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LORD CARRINGTON, FORMER FOREIGN SECRETARY JUNE 25TH, 2000

Please note "BBC Breakfast with Frost" must be credited if any part of this transcript is used

DAVID FROST:
We do have the man behind it all, the man who negotiated the new Zimbabwe back in 1980, Peter Carrington's here. Good morning, how are you today?

LORD CARRINGTON:
Not too bad.

DAVID FROST:
First of all, your reflections on what we just heard.

LORD CARRINGTON:
Well I think he's a very brave man. Obviously he's had the very greatest difficulty in getting himself and his candidates, some of the candidates have not really been able to appear, and to have done that with that intimidation going on is a remarkable feat and I think he has every reason to be satisfied with what he's done so far and good luck to him.

DAVID FROST:
I think we all agree with that. That's right, very impressive performance and the way the people have come out with their message takes one back to those stirring pictures of the first election in South Africa, doesn't it, the long queues of people desperate to vote, prepared to wait until they can.

LORD CARRINGTON:
Well I hope so. But I don't think that necessarily follows because there has been an awful lot of intimidation. There's been a certain amount of electoral crookery in the boundaries of the constituencies and the electoral roll and I think we shall have to wait and see what happens. I think what really concerns one is whatever happens in the election, what's going to happen in the aftermath of the election, whoever wins? And I think that that's going to be a very difficult period for Zimbabwe.

DAVID FROST:
The land issue still being around, when you negotiated all this 20 years ago, did you expect there to have been by now much more redistribution of vital land?

LORD CARRINGTON:
Yes, I think we did, you see, but there was no way that you would have got an agreement at Lancaster House in which they gave up all their land, there as no way in which they could possible do that so the best thing that we could do and the best that everybody would agree to was that we, the British, and the Americans certainly agreed to it as well, would help in the redistribution of land by giving money to those farmers who gave up their property. And this is what we did for the first two or three years after the independence of Zimbabwe. But then of course it because very difficult because what happened was President Mugabe took the land, gave it to his cronies, or didn't do anything with it at all. And after that it became extremely difficult for us to go on paying money to them when they were doing all the wrong things with the land.

DAVID FROST:
What do you think has happened to Robert Mugabe? I know he wasn't necessarily after our preferred choice in 1980, but nevertheless when he came to power he appeared in the first few years to be reasonable, we were wrong about Mugabe, he really seems to be doing his stuff, and so on. What's gone wrong? Has he changed? Is it literally a case of all power corrupts?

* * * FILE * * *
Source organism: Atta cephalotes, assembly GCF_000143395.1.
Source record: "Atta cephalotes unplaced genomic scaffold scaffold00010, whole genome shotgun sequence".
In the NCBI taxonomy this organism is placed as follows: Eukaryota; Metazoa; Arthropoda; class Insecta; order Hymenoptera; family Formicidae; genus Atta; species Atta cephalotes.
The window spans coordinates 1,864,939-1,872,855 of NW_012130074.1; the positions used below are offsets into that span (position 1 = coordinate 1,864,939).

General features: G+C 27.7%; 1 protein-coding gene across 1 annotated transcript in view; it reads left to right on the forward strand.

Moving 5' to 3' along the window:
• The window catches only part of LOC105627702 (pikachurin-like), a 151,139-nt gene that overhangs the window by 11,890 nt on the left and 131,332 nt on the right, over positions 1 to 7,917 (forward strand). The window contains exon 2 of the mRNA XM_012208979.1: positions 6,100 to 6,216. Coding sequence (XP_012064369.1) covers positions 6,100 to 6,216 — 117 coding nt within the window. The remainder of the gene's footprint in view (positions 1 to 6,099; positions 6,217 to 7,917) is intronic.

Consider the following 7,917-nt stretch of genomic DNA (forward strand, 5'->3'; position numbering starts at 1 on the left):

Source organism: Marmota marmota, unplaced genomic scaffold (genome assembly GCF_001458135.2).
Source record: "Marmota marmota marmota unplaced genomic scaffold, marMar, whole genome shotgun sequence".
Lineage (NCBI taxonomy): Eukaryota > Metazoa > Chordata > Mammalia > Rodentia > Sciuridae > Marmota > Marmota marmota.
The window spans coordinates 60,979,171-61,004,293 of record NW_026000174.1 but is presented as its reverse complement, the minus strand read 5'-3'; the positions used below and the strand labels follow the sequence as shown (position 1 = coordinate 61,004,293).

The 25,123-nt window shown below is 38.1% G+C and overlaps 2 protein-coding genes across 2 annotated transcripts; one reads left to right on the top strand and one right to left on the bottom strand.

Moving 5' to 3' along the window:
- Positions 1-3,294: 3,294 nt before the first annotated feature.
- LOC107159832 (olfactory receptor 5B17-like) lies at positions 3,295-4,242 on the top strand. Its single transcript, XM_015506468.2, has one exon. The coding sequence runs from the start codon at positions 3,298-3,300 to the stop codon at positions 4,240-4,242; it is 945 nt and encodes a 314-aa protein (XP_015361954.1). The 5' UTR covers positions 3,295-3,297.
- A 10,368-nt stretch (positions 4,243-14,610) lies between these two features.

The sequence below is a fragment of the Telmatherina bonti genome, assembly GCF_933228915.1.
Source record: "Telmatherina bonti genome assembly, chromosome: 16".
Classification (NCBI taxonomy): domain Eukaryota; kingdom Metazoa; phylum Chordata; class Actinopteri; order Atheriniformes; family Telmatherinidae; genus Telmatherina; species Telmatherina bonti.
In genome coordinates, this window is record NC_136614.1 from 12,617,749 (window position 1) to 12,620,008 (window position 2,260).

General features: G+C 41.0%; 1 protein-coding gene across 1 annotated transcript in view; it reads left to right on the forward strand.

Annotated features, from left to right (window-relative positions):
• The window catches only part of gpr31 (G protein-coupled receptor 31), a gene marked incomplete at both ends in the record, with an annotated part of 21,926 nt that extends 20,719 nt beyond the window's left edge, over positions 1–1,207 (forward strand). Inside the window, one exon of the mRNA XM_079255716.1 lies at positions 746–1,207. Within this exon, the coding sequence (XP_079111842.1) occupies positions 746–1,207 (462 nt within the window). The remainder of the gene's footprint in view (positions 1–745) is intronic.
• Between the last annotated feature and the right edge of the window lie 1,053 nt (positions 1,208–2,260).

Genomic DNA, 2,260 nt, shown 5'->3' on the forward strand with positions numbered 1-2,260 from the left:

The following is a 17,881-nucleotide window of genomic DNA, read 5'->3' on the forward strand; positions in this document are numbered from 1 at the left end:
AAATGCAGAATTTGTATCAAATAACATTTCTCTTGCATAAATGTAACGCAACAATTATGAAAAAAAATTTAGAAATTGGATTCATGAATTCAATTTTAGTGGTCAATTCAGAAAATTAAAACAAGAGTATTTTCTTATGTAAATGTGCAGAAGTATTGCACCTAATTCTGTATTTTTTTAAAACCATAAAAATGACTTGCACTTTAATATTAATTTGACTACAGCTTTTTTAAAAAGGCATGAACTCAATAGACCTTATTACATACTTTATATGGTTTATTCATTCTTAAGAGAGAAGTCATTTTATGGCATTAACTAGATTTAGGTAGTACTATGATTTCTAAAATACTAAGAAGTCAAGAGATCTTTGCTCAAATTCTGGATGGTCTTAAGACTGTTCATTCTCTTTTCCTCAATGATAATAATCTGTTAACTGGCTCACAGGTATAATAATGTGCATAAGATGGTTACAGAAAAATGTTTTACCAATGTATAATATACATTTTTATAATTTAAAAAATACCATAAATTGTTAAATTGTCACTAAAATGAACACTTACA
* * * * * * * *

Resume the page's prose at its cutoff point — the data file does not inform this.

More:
LORD CARRINGTON:
Well up to a point. You see, I think when he became prime minister, as he then was in the Zimbabwe in 1980, he'd spent an awful lot of time in Tanzania and in Mozambique and he'd seen in both those two countries what had happened when the whites and the economy disrupted by independence. I mean Tanzania was on its knees, as indeed was Mozambique. And I think although he was a dedicated Marxist he was determined that he wasn't going to be the prime minister of a bankrupt country. So when he took over he, I mean, like Ian Smith stayed on his farm, a member of parliament and he behaved, you know for the first few years, he behaved with great good sense. And I'm afraid what you say is true. I think he's been there too long. I think he's determined to stay there if it's at all possible and I think that anybody who stays for 20 years and presides, over the past few years, of a catastrophic economy, unemployment is running at 6 per cent, it's a toll.

DAVID FROST:
Exactly. And that's what's changing. And so as you look in the future obviously the best thing you would say to Zimbabwe, obviously, this was implied in your earlier good luck, would be if today when the count comes through finally on Tuesday, Mugabe would be defeated. That's a first requirement.

LORD CARRINGTON:
That's a first requirement. But of course one doesn't know what Mugabe will do if he were defeated.

DAVID FROST:
Well that's right. That's the second point that you mentioned. That is the danger, because it's not like someone stepping down in Uttoxeter, is it? He may hold on even to the parliamentary machine by force.

LORD CARRINGTON:
Well of course he's been very good to the army and the police by giving them land and he's given them various advantages and so to some extent they are bound to be loyal to Mugabe. And I think, after all he's entitled to stay as president for another two years. I think there are very difficult times ahead in Zimbabwe.

DAVID FROST:
You're right when you say that about the police and the army. Actually it's interesting there, Morgan Tsvangirai really did speak really diplomatically about the police to us just then and about the army, whatever he feels. I mean those were the words of someone who's rather confident he'll be dealing with them in a few day's time.

LORD CARRINGTON:
Yes it was and it was a very sensible thing to do. I mean he can't say what I think which is that they've been corrupted by Mugabe and it would be very silly of him to say so and he was extremely moderate.

DAVID FROST:
Yes, and looking to the future. Thank you very much, we've enjoyed having you with us, as ever.

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